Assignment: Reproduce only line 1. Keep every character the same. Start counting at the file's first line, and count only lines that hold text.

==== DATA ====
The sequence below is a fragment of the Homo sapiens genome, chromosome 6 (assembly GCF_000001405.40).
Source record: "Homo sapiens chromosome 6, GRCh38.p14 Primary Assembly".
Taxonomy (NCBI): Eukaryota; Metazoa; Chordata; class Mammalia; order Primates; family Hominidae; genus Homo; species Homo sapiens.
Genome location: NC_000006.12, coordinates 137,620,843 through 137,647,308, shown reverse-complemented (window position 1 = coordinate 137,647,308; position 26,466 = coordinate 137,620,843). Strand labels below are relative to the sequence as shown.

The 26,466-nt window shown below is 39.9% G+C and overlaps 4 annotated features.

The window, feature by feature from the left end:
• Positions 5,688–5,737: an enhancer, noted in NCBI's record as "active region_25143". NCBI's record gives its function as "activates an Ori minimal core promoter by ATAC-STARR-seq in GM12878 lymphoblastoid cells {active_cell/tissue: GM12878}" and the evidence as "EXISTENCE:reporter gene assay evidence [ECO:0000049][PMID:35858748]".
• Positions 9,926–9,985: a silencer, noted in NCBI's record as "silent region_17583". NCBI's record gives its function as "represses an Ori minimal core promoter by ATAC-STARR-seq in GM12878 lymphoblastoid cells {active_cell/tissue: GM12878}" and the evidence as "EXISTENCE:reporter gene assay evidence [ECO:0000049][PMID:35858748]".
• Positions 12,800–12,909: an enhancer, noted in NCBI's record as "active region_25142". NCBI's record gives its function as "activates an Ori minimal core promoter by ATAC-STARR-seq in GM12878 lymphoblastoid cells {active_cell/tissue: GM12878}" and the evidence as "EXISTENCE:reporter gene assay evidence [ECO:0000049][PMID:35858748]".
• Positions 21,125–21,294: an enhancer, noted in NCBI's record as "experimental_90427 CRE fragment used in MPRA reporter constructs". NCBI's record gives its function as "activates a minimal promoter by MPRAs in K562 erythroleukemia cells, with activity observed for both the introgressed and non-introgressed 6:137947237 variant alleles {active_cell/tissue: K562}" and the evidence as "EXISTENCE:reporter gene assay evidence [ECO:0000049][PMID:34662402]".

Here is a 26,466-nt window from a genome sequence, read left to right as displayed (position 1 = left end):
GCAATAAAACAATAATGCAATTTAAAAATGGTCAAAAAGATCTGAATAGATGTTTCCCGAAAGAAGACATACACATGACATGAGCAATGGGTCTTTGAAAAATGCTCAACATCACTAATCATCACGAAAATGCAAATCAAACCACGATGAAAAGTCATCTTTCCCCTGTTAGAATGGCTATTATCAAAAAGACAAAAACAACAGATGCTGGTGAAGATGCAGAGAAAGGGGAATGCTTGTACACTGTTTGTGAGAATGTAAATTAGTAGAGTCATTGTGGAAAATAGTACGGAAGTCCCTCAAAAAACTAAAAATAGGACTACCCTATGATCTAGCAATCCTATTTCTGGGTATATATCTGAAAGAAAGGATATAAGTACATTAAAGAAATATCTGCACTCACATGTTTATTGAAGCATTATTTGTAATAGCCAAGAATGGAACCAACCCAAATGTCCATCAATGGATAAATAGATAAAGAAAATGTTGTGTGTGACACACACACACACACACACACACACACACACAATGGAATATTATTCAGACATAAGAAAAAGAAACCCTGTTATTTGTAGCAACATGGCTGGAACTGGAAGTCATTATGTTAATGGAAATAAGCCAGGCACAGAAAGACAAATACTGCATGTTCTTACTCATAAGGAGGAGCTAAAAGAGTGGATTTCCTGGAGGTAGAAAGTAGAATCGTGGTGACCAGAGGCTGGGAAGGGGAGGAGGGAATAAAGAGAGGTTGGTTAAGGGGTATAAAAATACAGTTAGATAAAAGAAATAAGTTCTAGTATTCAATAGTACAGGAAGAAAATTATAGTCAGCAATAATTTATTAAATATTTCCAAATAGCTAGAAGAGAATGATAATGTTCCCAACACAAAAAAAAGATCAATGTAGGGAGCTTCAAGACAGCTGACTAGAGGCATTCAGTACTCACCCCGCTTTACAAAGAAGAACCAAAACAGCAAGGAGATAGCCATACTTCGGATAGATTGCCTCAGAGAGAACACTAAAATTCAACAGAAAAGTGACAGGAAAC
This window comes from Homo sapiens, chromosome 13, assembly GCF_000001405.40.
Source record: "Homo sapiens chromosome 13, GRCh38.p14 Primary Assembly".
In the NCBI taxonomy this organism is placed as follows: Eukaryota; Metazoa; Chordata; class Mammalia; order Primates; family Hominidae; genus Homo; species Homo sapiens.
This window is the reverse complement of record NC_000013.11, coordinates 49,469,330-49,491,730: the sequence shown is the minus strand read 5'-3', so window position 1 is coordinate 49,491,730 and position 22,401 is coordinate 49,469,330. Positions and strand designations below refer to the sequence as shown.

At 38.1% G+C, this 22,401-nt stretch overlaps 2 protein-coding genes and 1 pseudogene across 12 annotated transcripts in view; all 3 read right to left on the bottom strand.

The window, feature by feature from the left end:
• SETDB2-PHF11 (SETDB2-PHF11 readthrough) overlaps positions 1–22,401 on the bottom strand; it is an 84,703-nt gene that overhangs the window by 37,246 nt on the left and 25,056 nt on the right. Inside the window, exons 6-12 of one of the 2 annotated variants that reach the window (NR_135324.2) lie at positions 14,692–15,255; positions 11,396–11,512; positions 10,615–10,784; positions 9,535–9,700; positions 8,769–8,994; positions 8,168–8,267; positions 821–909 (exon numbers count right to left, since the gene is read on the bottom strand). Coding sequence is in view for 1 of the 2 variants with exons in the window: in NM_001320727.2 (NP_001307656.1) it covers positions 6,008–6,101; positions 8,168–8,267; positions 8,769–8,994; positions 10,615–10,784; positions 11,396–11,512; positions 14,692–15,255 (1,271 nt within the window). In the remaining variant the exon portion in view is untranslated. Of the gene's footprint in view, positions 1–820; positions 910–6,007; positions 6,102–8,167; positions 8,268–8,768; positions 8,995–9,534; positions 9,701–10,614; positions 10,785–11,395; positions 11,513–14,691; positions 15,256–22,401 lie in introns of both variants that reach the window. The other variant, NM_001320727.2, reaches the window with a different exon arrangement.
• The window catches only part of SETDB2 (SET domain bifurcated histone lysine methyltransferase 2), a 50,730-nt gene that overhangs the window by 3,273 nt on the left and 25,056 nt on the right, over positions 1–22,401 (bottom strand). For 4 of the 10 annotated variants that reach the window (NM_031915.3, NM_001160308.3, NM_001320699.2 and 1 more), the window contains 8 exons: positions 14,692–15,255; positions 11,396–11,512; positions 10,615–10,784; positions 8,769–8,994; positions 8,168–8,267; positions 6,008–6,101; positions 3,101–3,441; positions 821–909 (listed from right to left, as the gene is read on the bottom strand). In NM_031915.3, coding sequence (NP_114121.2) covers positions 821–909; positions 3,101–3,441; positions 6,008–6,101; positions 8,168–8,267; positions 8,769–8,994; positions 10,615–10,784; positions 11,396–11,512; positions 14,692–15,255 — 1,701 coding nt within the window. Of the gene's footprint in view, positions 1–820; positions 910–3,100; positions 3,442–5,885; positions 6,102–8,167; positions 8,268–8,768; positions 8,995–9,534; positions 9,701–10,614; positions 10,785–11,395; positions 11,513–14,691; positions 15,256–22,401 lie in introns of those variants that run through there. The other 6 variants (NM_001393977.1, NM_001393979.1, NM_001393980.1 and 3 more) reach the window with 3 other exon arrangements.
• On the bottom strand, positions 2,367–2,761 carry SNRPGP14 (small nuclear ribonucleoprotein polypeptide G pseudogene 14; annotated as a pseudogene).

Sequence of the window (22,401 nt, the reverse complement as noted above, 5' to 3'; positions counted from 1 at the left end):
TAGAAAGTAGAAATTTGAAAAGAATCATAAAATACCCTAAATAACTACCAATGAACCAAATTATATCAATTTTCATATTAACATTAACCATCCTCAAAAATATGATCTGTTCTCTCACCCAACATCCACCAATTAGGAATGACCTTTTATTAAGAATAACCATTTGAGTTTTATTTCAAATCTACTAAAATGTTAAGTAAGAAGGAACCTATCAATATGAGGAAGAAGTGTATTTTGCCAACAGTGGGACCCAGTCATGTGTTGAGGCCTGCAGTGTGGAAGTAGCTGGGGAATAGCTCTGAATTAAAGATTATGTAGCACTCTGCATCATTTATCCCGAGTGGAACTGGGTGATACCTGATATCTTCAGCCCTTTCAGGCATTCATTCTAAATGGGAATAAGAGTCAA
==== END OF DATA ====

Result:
The sequence below is a fragment of the Homo sapiens genome, chromosome 6 (assembly GCF_000001405.40).